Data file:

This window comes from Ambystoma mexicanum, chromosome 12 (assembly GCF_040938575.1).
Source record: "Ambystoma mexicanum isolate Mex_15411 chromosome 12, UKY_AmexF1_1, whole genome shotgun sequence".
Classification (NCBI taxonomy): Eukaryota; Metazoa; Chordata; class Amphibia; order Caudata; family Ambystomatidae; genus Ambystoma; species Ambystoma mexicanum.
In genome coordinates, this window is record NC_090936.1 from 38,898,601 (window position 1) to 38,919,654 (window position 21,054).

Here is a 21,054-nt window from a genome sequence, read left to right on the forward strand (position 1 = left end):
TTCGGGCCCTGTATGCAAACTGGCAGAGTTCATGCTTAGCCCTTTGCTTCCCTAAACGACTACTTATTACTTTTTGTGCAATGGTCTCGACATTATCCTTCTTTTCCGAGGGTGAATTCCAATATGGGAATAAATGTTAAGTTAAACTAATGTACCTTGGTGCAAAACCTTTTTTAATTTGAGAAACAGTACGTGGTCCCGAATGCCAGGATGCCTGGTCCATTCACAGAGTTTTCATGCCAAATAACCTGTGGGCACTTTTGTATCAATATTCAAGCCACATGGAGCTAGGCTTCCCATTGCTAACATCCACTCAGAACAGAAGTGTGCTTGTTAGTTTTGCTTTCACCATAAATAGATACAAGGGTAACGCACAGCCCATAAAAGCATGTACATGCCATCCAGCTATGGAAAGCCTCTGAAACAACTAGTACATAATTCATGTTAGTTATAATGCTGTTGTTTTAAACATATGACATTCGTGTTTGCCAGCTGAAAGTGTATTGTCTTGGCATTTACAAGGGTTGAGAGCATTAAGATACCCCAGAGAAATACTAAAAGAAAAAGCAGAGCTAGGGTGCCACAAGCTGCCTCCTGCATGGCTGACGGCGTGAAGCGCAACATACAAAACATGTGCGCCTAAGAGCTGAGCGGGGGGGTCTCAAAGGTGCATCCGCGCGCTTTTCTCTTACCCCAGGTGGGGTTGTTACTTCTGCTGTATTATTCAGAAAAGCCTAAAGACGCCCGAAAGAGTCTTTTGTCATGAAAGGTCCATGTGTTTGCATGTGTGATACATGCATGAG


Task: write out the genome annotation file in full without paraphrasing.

This window comes from Ambystoma mexicanum, chromosome 12 (assembly GCF_040938575.1).
Source record: "Ambystoma mexicanum isolate Mex_15411 chromosome 12, UKY_AmexF1_1, whole genome shotgun sequence".
Classification (NCBI taxonomy): Eukaryota; Metazoa; Chordata; class Amphibia; order Caudata; family Ambystomatidae; genus Ambystoma; species Ambystoma mexicanum.
In genome coordinates, this window is record NC_090936.1 from 38,898,601 (window position 1) to 38,919,654 (window position 21,054).

Here is a 21,054-nt window from a genome sequence, read left to right on the forward strand (position 1 = left end):
TTCGGGCCCTGTATGCAAACTGGCAGAGTTCATGCTTAGCCCTTTGCTTCCCTAAACGACTACTTATTACTTTTTGTGCAATGGTCTCGACATTATCCTTCTTTTCCGAGGGTGAATTCCAATATGGGAATAAATGTTAAGTTAAACTAATGTACCTTGGTGCAAAACCTTTTTTAATTTGAGAAACAGTACGTGGTCCCGAATGCCAGGATGCCTGGTCCATTCACAGAGTTTTCATGCCAAATAACCTGTGGGCACTTTTGTATCAATATTCAAGCCACATGGAGCTAGGCTTCCCATTGCTAACATCCACTCAGAACAGAAGTGTGCTTGTTAGTTTTGCTTTCACCATAAATAGATACAAGGGTAACGCACAGCCCATAAAAGCATGTACATGCCATCCAGCTATGGAAAGCCTCTGAAACAACTAGTACATAATTCATGTTAGTTATAATGCTGTTGTTTTAAACATATGACATTCGTGTTTGCCAGCTGAAAGTGTATTGTCTTGGCATTTACAAGGGTTGAGAGCATTAAGATACCCCAGAGAAATACTAAAAGAAAAAGCAGAGCTAGGGTGCCACAAGCTGCCTCCTGCATGGCTGACGGCGTGAAGCGCAACATACAAAACATGTGCGCCTAAGAGCTGAGCGGGGGGGTCTCAAAGGTGCATCCGCGCGCTTTTCTCTTACCCCAGGTGGGGTTGTTACTTCTGCTGTATTATTCAGAAAAGCCTAAAGACGCCCGAAAGAGTCTTTTGTCATGAAAGGTCCATGTGTTTGCATGTGTGATACATGCATGAG